A (Nearly) Comprehensive Guide To The Music Of 'Mad Men'
Pay a visit to New York City's Museum of the Moving Image to see its blockbuster show Matthew Weiner's Mad Men, and toward the end of the exhibit you will find a lonely kiosk. It's easy to overlook — by the time you've waded through the throngs of museumgoers, and snaked your way through the lovingly preserved costumes and meticulously recreated sets of Don Draper's office and Betty Draper's kitchen, this standee with a screen and two sets of dangling headphones feels like an afterthought.
This modest display commemorates the music of Mad Men — touch the screen and pick a song. Show creator Matthew Weiner will tell you why Mr. Acker Bilk's "Stranger on the Shore," a strangely sultry instrumental by a British clarinetist that happened to be Billboard's No. 1 song of 1962, appeared on the show. Twice.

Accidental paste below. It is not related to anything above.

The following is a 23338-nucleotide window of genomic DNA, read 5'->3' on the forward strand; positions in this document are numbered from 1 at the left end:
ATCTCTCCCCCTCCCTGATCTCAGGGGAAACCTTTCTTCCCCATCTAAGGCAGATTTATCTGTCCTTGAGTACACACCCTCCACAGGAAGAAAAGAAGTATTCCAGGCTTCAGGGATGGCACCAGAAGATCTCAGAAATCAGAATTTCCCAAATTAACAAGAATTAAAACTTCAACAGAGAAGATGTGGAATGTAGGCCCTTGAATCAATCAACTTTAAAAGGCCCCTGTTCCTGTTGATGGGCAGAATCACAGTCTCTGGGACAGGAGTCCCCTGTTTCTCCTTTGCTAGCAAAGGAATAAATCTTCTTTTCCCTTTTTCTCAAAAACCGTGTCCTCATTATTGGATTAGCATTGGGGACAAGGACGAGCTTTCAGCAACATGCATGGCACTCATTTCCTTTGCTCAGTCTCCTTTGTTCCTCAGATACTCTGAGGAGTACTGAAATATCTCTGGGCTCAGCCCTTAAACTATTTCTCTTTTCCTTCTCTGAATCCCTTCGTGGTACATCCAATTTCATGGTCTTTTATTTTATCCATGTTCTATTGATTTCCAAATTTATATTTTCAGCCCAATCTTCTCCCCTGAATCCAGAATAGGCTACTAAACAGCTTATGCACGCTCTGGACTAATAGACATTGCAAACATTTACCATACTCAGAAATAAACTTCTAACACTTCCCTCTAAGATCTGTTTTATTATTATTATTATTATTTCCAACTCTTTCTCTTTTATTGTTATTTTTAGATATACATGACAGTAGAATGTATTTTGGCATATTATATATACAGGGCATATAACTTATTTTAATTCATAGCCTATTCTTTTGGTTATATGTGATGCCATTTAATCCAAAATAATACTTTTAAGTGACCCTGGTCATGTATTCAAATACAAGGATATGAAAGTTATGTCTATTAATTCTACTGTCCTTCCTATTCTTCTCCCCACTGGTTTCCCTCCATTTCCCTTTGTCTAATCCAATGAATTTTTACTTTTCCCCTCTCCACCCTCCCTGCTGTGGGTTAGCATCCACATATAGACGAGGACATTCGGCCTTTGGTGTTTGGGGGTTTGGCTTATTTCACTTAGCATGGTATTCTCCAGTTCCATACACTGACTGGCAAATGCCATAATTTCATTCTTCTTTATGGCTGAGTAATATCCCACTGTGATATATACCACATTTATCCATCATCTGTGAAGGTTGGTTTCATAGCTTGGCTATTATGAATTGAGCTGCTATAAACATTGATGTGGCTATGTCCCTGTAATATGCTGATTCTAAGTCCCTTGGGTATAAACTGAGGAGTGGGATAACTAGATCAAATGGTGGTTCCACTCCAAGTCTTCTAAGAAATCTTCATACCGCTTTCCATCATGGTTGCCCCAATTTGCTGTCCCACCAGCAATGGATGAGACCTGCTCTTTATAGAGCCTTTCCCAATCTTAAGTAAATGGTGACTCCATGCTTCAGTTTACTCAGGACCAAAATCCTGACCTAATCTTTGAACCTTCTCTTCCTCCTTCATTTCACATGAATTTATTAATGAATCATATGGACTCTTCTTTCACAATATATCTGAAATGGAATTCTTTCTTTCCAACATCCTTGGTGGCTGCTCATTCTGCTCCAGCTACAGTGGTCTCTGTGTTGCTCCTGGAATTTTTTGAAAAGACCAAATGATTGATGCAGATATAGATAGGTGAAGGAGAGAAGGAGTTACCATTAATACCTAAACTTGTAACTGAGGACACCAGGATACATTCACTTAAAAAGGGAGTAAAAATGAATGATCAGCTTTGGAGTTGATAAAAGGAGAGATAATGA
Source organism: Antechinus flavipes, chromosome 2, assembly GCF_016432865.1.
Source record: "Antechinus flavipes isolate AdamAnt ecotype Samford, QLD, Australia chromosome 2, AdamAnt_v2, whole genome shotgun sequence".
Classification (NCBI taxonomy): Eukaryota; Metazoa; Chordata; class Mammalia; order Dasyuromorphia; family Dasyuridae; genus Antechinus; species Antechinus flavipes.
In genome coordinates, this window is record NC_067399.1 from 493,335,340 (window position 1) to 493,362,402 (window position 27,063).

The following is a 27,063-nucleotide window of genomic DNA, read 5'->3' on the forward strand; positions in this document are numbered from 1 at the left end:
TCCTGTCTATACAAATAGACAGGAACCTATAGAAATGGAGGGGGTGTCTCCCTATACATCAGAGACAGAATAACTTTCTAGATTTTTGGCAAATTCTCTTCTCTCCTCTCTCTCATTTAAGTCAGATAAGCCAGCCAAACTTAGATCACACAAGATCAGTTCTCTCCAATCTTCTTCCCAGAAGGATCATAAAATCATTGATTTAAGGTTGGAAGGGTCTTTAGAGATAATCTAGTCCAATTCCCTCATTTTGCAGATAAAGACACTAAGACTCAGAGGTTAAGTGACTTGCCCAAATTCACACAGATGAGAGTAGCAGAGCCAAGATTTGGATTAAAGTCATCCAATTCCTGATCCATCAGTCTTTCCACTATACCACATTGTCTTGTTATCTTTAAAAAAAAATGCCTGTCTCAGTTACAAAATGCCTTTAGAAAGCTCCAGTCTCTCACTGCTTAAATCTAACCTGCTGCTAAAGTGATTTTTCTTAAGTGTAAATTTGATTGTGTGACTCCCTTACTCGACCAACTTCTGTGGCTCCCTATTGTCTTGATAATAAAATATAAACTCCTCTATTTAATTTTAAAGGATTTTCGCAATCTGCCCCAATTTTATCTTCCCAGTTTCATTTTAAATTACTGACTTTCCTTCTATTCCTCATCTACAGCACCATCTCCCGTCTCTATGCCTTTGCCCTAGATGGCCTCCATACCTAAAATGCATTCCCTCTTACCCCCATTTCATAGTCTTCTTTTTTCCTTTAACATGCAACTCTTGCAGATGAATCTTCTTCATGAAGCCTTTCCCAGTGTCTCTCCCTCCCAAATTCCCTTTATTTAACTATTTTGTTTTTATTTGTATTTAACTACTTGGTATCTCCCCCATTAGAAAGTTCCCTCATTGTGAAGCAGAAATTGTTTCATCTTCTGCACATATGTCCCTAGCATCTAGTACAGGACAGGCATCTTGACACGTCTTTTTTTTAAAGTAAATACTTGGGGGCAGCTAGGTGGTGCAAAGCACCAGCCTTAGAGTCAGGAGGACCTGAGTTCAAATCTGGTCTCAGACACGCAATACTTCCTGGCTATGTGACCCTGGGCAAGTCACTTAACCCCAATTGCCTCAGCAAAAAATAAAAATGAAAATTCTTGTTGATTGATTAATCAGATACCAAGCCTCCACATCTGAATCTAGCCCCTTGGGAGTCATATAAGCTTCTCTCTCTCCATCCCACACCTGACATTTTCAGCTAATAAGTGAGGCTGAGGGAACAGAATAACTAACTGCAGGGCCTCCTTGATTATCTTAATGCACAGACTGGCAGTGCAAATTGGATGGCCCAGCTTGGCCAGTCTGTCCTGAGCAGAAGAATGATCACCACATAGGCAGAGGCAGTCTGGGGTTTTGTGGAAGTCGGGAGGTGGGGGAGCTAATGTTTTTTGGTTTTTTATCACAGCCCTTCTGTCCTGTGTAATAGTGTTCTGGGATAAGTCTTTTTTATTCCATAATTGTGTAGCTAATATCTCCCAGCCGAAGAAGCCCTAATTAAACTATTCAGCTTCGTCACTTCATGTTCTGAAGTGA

Given how much bric-a-brac is packed into the MOMI exhibit, it's understandable that they couldn't devote more space to Mad Men's music — but really, this forlorn kiosk should be a surround-sound amphitheater. The music that Weiner has employed over seven seasons of his acclaimed AMC advertising-industry melodrama, which began its final half-season of episodes Sunday night, has been every bit as integral to the show's thesis about 1960s America as its actors, costumes and production design. Especially if you're a pop-chart nerd like me, the music of Mad Men has felt smart, iconoclastic and (mostly) right on.